Any benefits to spiking sub??

Discussion in 'Archived Threads 2001-2004' started by T r o y, Mar 23, 2003.

  1. T r o y

    T r o y Supporting Actor

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    I've just finished my ht room about 3 weeks ago. Now that I've had a chance to hear the accoustics of the room etc, I was wondering if I should spike my sub ?? Are there any benefits and or problems associated with spiking a sub ??

    My HT room is on a second floor bonus room above the garage.
    My sub is a Velodyne F1800-XR 18".

    If I spike it , I was going to have a piece of MDF cut to the exact footprint of the sub then screw 4 lag screws long enough to come out at the bottom about 1". then place the sub on top of the board.

    If you have spiked your sub, explain any difference in bass output you have gained or not.

    And whether or not it is a slab or wooden floor.

    thanks for any help,
    Troy
     
  2. Max Baker

    Max Baker Agent

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    Troy,

    I was thinking of spiking my Polk Audio PSW650 as it was moving on my carpeted floor and the bass seemed "muddy". I had read in other forums that people were either spiking the subs or they were putting granite or marble under them to couple them to the floor. Well, one of those friend of a friend of a friend ordeals landed me access to the scrap pile of a local marble and granite company. I was a little hesitant at first and figured that I would still have to spike my 650, but WOW what a difference the granite has made. I have a 24" by 24" square under it and the bass has really tightened up. The sub no longer moves around either. My room is on a single level home with no basement, but it has a wood floor (crawlspace). Anyway, I would definately spike the sub or do as I have done. You won't regret it.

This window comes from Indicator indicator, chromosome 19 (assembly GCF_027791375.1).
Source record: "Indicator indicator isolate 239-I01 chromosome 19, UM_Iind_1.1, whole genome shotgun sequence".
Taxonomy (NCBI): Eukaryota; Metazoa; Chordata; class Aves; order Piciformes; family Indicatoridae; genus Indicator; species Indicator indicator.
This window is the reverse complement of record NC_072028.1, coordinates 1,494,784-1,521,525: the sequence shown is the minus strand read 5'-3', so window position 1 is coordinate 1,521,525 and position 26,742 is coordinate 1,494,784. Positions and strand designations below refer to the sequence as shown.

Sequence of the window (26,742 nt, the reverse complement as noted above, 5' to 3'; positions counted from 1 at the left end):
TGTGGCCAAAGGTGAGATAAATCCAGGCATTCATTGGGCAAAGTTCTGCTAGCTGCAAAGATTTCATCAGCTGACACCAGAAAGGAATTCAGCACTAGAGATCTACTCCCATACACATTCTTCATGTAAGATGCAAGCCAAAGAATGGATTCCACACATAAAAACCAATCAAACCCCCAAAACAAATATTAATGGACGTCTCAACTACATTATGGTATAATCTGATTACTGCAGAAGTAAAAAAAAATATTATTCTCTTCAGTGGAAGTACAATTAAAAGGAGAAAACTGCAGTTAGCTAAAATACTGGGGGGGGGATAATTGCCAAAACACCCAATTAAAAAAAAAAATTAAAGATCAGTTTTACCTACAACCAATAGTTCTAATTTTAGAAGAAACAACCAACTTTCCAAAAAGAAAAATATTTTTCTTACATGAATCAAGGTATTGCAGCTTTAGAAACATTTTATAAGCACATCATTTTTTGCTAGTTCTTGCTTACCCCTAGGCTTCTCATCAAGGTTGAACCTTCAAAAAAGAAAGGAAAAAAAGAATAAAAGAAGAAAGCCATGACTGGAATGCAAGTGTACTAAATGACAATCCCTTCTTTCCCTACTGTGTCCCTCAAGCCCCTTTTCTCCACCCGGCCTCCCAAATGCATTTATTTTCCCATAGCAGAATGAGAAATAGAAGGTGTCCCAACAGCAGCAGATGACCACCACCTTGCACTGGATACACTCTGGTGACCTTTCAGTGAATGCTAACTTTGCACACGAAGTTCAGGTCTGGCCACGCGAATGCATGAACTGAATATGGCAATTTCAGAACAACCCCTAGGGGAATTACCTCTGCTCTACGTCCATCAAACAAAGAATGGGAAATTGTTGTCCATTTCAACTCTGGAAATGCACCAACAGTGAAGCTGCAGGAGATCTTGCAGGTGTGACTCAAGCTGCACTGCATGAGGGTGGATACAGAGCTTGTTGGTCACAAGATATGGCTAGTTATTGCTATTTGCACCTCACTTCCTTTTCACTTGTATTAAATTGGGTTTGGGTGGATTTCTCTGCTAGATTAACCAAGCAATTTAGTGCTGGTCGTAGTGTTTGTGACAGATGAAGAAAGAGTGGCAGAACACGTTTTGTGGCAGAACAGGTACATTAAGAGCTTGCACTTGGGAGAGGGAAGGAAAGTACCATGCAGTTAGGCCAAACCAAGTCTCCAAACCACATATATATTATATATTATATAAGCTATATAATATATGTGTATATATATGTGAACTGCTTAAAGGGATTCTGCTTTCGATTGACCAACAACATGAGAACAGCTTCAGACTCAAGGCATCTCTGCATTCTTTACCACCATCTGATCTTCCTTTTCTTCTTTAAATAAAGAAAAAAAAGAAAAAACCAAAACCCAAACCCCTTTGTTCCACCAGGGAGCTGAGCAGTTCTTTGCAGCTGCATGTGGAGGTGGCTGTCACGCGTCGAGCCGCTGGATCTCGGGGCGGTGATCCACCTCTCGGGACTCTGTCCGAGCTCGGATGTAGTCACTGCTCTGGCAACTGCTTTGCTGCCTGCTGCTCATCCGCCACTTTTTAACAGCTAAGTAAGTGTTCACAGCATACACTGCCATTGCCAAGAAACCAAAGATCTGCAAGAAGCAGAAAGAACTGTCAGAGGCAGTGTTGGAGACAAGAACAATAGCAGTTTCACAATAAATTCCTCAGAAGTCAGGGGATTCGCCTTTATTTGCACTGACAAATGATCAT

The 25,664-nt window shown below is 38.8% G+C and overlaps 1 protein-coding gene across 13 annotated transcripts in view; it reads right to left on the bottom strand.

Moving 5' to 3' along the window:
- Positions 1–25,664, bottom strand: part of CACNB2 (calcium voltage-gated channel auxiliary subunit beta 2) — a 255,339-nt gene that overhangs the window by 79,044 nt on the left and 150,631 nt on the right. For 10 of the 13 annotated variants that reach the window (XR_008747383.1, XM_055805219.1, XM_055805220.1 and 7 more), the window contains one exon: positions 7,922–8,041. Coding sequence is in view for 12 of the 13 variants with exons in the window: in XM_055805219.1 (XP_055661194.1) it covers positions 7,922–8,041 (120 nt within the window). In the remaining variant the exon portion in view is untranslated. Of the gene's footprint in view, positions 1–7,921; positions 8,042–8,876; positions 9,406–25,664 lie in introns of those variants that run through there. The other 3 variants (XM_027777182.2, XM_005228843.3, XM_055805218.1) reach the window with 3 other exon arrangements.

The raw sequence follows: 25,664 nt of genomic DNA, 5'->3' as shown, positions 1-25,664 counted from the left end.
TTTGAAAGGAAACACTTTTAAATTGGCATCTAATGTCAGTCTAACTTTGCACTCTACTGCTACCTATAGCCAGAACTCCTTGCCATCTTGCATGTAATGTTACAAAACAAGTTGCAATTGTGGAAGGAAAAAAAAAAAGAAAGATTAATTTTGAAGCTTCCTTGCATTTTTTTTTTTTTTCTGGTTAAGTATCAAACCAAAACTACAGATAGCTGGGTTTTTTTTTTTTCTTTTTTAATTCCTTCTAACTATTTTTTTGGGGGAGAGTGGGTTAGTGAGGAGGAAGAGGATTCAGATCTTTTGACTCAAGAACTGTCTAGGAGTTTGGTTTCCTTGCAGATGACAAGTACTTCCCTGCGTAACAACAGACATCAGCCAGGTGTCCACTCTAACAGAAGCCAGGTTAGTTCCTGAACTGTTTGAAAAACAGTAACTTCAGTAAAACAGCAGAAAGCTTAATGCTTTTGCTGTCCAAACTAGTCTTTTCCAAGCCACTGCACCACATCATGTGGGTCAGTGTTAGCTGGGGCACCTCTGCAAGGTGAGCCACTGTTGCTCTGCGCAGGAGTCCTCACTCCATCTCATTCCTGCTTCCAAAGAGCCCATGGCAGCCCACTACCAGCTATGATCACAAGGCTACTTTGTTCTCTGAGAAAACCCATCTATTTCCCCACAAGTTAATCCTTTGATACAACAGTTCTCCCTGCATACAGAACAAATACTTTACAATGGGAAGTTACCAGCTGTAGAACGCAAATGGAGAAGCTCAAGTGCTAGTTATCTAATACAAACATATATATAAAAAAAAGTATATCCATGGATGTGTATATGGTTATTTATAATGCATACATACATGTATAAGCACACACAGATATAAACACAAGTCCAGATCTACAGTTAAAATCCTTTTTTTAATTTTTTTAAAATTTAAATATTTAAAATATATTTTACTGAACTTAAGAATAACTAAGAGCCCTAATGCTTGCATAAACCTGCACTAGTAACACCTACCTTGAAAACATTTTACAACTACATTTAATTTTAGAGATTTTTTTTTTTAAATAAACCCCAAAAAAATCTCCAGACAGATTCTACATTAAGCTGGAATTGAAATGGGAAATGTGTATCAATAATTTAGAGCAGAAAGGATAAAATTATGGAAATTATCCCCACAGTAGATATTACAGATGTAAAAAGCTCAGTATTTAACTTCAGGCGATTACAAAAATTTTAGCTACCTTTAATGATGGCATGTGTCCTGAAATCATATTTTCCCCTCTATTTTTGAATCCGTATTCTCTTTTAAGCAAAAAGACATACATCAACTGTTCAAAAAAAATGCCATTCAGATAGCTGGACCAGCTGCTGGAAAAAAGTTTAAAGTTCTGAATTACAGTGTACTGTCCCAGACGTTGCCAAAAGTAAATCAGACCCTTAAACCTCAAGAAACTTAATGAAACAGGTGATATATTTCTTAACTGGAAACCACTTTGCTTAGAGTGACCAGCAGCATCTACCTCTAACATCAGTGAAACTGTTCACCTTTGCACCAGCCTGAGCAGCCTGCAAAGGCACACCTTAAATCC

Good luck,
    Max
     
  3. T r o y

    T r o y Supporting Actor

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    Max,

    So all you did was place your sub directly on top of the granite piece? so there isn't any spikes , per se, that are coming out at the bottom of the granite and going into the carpet?

    I will try to do the MDF thing with 4 lag screws and then sit my sub on top of that and listen to see if my sub's bass can be tighter etc.

    thanks for the tip.

    troy
     
  4. Max Baker

    Max Baker Agent

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    Troy,

    There are no spikes on either my sub or the granite. The granite is heavy enough though that it will probably couple itself to the floor by itself. My sub does have rubber feet on the bottom of it, so I'm sure that's why it doesn't move on the granite.

    Regards,

    Max
     
  5. RichardHOS

    RichardHOS Second Unit

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    And what's with some people using "decouplers" on speakers? I've even seem some cases where people used spikes on top of decouplers.

    Which of the two is more expensive? Everyone knows that's the most reliable way to tell what will yield the greatest sonic improvements... [​IMG]

    I'd personally spike a sub if it was moving around a lot on a carpeted floor. Rubber pads for hardwood, tile, or concrete. If it's not moving, I'd leave it be.
     

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